Reprinted with permission from Alternet.

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Former President Donald Trump, left, and former White House counsel Pat Cipollone

On Wednesday evening the House Select Committee investigating the Trump coup plot issued a subpoena to former White House counsel Pat Cipollone, following blockbuster testimony from former White House aide Cassidy Hutchinson, who said the lawyer had warned of potential criminal activity by former President Donald Trump and his aides.

The committee summons to Cipollone followed long negotiations over his possible appearance and increasing pressure on him to come forward as Hutchinson did. Committee members expect the former counsel’s testimony to advance their investigation, owing to his knowledge of the former president's actions before, during and after the January 6, 2021 attack on the U.S. Capitol.

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Mark Meadows

Donald Trump’s White House Chief of Staff Mark Meadows wanted a presidential pardon. He had facilitated key stages of Trump’s attempted 2020 coup, linking the insurrectionists to the highest reaches of the White House and Congress.

But ultimately, Meadows failed to deliver what Trump most wanted, which was convincing others in government to overturn the 2020 election. And then his subordinates, White House security staff, thwarted Trump’s plan to march with a mob into the Capitol.

Meadows’ role has become clearer with each January 6 hearing. Earlier hearings traced how his attempted Justice Department takeover failed. The fake Electoral College slates that Meadows had pushed were not accepted by Congress. The calls by Trump to state officials that he had orchestrated to “find votes” did not work. Nor could Meadows convince Vice-President Mike Pence to ignore the official Electoral College results and count pro-Trump forgeries.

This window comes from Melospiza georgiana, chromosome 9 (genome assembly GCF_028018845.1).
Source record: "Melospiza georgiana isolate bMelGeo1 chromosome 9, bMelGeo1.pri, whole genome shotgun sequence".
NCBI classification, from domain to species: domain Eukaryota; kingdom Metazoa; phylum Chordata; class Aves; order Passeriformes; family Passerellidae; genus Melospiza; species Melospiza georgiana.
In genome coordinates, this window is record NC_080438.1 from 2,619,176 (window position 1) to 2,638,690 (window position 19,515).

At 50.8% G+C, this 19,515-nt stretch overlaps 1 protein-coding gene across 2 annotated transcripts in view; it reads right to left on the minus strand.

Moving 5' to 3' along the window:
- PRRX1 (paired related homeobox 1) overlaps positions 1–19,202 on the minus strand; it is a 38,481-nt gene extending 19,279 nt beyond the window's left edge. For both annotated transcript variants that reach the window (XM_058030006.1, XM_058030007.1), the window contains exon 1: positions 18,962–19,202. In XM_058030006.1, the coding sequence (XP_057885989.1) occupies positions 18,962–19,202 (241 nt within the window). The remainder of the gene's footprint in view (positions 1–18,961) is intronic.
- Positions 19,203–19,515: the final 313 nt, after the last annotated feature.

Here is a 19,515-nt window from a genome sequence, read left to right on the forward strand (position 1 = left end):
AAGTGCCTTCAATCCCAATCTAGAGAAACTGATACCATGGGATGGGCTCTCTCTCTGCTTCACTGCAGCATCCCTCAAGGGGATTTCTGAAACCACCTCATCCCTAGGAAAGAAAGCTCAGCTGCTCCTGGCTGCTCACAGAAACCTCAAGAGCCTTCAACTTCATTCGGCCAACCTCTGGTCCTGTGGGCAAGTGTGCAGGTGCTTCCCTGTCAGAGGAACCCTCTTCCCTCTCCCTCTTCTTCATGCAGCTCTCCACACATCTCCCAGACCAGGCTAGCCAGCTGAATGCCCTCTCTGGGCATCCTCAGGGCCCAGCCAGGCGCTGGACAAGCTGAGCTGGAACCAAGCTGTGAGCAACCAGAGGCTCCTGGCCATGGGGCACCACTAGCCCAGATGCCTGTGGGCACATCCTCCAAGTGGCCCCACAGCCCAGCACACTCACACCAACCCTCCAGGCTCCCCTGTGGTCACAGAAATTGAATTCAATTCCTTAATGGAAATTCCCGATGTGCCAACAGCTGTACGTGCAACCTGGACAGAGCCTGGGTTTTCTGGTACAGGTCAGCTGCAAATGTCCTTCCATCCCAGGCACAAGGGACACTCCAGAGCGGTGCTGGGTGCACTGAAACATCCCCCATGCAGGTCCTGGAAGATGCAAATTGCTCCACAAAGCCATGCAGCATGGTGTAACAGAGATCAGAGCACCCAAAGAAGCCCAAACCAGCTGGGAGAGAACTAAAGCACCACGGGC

And as January 6 approached and the insurrection began, new and riveting details emerged about Meadow’s pivotal role at the eye of this storm, according to testimony on Tuesday by his top White House aide, Cassidy Hutchinson.

Meadows had been repeatedly told that threats of violence were real. Yet he repeatedly ignored calls from the Secret Service, Capitol police, White House lawyers and military chiefs to protect the Capitol, Hutchinson told the committee under oath. And then Meadows, or, at least White House staff under him, failed Trump a final time – although in a surprising way.

After Trump told supporters at a January 6 rally that he would walk with them to the Capitol, Meadows’ staff, which oversaw Trump’s transportation, refused to drive him there. Trump was furious. He grabbed at the limousine’s steering wheel. He assaulted the Secret Service deputy, who was in the car, and had told Trump that it was not safe to go, Hutchinson testified.

“He said, ‘I’m the f-ing president. Take me up to the Capitol now,’” she said, describing what was told to her a short while later by those in the limousine. And Trump blamed Meadows.

“Later in the day, it had been relayed to me via Mark that the president wasn’t happy that Bobby [Engel, the driver] didn’t pull it off for him, and that Mark didn’t work hard enough to get the movement on the books [Trump’s schedule].”

Hutchinson’s testimony was the latest revelations to emerge from hearings that have traced in great detail how Trump and his allies plotted and intended to overturn the election. Her eye-witness account provided an unprecedented view of a raging president.